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10 Things To Know Before Coming To Brazil For The World Cup

Brazil is an amazing country with kind and enthusiastic people, delicious food, and incredible cultural diversity. However, it's an easy place to get frustrated in too, especially for a foreigner. If you plan to come for the busiest sporting event of the year, take note of the few things to preserve your sanity and enjoy your trip!

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1. Waiting

There will be queues. Be sure it's actually for the thing you think it is for. Brazilians are used to standing in lines and are generally good at sucking it up and patiently waiting. Find your zen zone and join them.

2. Learn some Portuguese

Unless you're in São Paulo or Rio, don't count on anyone speaking English. Brazilians are like Americans in the sense that most of them outside the major cities only speak one language.

And do not come to Brazil thinking they speak Spanish. This is ignorant and Brazilians hate it. Despite being surrounded by Spanish-speaking nations, few Brazilians speak the language, though some can understand it when spoken to.

3. Coffee culture

Brazilian coffee is strong and small. Start weaning yourself from that daily Venti coffee or find a way to make "chá-fé" - watered down coffee (combining the Portuguese words for "tea" and "coffee"). Europeans should be fine but North Americans should be aware that even a "café americano" is smaller than your mug at home.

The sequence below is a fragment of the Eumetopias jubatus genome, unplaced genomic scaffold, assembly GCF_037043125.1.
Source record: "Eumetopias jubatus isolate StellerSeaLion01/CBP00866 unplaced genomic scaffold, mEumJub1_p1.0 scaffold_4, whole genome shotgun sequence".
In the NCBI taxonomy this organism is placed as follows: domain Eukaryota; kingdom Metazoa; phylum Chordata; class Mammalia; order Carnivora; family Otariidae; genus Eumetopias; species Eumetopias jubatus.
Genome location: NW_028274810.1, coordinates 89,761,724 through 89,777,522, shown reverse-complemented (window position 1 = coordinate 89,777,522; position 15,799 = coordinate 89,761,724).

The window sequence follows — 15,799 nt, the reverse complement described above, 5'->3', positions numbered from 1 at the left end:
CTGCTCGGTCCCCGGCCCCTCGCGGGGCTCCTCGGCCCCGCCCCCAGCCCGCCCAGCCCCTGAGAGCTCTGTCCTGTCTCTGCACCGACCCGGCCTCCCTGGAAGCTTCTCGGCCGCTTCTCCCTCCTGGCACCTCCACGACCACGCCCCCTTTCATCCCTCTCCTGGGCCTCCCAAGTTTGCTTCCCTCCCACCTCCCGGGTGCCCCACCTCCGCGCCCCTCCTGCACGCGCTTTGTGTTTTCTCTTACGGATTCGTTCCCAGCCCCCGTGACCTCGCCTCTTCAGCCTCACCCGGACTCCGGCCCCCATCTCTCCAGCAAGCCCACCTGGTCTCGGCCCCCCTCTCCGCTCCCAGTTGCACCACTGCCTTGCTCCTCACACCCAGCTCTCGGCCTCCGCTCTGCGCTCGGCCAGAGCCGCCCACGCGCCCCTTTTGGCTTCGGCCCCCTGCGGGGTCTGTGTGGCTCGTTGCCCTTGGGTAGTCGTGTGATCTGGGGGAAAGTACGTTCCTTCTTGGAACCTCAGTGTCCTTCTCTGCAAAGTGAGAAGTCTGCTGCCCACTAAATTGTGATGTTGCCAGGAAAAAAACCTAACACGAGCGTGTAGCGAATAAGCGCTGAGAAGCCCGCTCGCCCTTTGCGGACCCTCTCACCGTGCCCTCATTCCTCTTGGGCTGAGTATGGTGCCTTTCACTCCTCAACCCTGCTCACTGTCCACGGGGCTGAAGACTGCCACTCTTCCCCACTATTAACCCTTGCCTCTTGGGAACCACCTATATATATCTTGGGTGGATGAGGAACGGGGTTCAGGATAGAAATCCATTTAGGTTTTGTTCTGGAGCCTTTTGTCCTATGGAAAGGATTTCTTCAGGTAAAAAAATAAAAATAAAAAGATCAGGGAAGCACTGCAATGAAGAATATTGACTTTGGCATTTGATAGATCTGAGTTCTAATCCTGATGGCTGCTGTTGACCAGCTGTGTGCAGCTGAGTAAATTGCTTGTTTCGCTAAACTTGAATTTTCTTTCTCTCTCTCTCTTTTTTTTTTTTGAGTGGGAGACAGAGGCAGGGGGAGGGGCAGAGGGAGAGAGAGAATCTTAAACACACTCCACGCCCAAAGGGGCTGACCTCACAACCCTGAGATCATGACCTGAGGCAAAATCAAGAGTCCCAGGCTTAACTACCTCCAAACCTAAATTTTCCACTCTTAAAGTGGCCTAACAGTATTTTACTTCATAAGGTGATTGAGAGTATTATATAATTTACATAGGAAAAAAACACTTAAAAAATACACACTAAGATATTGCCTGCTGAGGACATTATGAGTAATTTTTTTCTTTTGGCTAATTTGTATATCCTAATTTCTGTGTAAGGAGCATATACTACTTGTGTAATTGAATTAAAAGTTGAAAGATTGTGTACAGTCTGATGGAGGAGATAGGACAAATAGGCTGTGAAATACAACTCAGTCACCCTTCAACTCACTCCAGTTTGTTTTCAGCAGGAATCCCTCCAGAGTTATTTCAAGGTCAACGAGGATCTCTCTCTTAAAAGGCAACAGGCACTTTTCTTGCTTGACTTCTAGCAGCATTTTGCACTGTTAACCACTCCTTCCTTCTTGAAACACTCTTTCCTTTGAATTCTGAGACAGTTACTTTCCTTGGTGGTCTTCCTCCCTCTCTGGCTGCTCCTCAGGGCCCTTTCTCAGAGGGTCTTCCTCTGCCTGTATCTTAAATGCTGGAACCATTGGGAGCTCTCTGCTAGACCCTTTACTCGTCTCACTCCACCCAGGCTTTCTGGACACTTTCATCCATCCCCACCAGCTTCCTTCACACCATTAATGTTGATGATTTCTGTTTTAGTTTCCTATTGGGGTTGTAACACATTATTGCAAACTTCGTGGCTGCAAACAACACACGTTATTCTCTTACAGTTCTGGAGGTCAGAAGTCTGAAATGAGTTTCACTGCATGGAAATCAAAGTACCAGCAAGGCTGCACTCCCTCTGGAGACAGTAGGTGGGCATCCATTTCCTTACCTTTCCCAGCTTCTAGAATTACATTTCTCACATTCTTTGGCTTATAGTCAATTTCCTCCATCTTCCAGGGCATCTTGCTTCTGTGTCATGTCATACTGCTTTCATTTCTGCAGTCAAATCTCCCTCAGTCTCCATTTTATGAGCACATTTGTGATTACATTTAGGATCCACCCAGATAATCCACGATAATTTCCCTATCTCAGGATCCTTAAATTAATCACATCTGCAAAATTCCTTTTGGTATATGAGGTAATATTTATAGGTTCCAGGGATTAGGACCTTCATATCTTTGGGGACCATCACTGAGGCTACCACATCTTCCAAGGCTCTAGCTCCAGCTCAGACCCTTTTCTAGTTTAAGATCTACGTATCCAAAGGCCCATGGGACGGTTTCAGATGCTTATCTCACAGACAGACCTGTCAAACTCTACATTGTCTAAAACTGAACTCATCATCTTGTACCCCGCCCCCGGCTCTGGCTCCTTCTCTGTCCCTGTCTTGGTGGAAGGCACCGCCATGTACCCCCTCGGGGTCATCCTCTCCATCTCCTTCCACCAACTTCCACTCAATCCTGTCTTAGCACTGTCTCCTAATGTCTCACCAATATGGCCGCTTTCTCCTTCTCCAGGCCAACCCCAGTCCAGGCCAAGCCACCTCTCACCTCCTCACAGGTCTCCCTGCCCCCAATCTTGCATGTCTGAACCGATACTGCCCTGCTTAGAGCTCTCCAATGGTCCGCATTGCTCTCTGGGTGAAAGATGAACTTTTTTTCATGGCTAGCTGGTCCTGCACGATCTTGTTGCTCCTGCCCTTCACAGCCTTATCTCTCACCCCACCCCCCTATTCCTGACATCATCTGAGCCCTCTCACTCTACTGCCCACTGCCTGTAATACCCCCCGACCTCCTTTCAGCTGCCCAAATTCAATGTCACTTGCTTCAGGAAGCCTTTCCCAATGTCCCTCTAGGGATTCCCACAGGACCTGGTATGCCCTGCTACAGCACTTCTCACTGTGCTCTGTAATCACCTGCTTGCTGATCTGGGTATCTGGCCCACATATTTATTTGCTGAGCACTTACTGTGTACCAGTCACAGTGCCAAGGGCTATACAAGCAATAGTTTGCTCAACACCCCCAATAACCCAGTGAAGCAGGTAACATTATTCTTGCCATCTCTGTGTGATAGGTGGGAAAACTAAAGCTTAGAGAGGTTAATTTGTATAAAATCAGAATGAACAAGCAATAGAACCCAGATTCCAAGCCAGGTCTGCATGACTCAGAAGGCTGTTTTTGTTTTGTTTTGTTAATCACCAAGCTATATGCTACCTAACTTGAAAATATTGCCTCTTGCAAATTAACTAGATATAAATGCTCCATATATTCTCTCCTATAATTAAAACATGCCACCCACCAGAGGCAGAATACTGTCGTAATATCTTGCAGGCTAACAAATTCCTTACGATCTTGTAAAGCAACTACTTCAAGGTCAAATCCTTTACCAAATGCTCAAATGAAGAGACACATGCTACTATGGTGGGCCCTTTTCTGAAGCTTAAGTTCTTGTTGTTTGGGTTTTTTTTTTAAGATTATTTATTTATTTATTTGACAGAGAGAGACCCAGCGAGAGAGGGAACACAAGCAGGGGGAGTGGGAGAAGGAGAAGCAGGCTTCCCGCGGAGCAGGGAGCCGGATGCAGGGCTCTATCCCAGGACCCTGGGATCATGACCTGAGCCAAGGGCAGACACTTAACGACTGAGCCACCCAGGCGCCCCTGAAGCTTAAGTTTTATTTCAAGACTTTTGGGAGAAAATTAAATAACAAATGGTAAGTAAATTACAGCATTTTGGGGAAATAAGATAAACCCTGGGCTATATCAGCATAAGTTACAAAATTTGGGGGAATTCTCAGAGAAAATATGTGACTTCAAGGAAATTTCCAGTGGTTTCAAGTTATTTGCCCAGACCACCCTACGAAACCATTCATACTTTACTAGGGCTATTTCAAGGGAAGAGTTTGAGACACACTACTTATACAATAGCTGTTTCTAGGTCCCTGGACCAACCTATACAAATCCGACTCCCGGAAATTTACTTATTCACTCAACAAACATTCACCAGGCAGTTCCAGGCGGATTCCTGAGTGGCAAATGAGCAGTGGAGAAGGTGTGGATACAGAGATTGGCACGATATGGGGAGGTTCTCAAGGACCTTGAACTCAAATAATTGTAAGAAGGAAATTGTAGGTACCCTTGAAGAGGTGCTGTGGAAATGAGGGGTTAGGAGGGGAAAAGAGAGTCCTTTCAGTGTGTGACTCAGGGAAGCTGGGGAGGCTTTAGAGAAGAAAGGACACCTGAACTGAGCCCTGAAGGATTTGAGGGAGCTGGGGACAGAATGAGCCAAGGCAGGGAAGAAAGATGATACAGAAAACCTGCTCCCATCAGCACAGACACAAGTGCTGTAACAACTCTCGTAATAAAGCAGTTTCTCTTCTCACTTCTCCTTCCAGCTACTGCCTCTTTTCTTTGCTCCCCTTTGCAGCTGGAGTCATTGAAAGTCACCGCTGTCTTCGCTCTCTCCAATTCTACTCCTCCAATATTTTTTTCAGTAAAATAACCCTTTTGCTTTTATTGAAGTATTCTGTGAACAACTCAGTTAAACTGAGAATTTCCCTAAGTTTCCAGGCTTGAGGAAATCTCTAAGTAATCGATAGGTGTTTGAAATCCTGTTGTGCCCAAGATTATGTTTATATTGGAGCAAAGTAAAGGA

Oh, and there're no bottomless cups anywhere. That's not a thing.

4. Pucker Up

Kissing hello is customary in many Latin American countries, but in Brazil it is not uncommon to kiss hello upon the first meeting, whereas other countries tend to begin with a hand shake. Being a foreigner this may not happen, but be prepared to give a nice cheek peck.

5. Traffic

Via theguardian.com

São Paulo does traffic jams like no where else on the planet. What you call gridlock they consider a Sunday drive. Prepare extra commuting time to anywhere at nearly any time in any of the large cities, but especially SP. The situation is actually so bad that wealthy Paulistas actually use helicopters as a legitimate way to get around the city.

6. Check the Weather

Via noticias.uol.com.br

Brazil is a large country and June/July is winter in the southern hemisphere. If you're traveling to the north (Manaus, Natal, Recife) your shorts and tank tops will suit you just fine. But don't arrive in São Paulo, Porto Alegre, Curitiba, or other southern cities expecting a jungle or beach. Check the weather reports before you pack!

7. Become an Aggressive Diner

It may seem rude, but if you want service at a restaurant, café, or bar you'll have to ask for it. A friendly wave may work to get the attention of the waiter who's just standing against the wall or updating his Instagram, but an assertive "oi!" will fare much better.

It may seem rude and demanding, but if you don't you could easily starve. And Brazilians don't work for tips so you just might.

9. Leave your stereotypes at home

Just like not every New Yorker is a cussing jerk and not all Parisians stroll around in berets, Brazilians are not walking around day and night in G-strings and Carnaval feathers. These things exist, sure but in very specific places and at certain times.

Expect the unexpected.

10. Keep Your Opinion To Yourself

Via sportsbusinessdaily.com

Brazilians are passionate people and like to speak their mind. Politics and "futebol" are always hot topics and the World Cup is full of both. As a guest to the country, keep your mouth shut and just listen. If asked for your opinion on either topic, the safest response is to simply smile and say you're not sure and interested in learning more.

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